Figure 1 shows a typical enterprise workload automation use case. Retail point-of-sale systems feed raw sales figures to a Sales Audit system, perhaps on a nightly basis. That system processes the sales figures in batches, feeding that data in turn to the GL and perhaps the pricing system, often by FTP or an expensive single purpose file transfer system. Executive reporting may be run by automation and the previous day’s audited sales figures are delivered to executives’ inboxes in the morning. In the meantime, updated retail pricing is downloaded to the point-of-sale systems for the next day’s operations. All of these feeds and reporting are complex and mission critical for the retailer. The workload automation capability at the center directly supports the enterprise business model and ongoing management.
Enterprise Scheduler Requirements
In a distributed environment, the job scheduler essentially acts as an administrator, remotely logging into a system, executing commands, monitoring their progress and outcome, and taking further action based on those results. Enterprise job schedulers excel at repeatable processes like extracting data, auditing, running reports, transferring files, and so forth.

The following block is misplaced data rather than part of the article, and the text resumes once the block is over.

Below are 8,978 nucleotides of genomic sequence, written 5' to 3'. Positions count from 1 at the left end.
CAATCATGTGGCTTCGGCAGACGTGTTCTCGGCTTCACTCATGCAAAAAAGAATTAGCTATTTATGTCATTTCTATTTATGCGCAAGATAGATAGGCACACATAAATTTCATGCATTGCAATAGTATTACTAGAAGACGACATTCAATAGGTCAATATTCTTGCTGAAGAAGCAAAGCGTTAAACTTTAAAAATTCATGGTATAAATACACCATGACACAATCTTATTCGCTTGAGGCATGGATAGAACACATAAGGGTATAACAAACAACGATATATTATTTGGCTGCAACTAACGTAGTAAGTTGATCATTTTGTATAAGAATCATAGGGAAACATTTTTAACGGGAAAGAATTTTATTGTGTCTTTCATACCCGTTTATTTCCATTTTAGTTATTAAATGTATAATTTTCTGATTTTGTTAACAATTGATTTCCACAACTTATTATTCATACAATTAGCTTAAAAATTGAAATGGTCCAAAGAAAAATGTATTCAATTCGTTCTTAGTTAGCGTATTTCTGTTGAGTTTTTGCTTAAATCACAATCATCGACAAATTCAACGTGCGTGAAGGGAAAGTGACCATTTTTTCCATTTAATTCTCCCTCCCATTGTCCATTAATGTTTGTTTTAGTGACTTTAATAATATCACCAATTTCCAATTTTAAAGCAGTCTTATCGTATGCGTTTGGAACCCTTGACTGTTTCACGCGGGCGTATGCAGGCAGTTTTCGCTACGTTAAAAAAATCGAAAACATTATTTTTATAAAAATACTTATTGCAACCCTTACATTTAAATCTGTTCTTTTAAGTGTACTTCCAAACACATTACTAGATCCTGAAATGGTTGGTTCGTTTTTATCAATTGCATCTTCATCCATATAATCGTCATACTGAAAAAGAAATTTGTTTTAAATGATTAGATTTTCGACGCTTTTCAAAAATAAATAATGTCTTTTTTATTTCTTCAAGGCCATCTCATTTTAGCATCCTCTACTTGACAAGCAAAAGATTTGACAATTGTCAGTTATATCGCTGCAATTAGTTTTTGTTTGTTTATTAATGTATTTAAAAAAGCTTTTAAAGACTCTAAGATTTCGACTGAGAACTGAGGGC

Traditionally, these job sequences have been tied to calendar events (for example, “every night at 2 AM”), but modern job scheduling software can also react to events such as SNMP traps, file arrival/modification alerts, or application-specific triggers to start processing. The job scheduler itself must be robustly integrated with monitoring, and able to send alerts to operations. In impersonating a user or administrator, the scheduler must often maintain complex sets of environmental variables. Agents can easily number in the hundreds or thousands, and therefore require management in terms of configuration and security.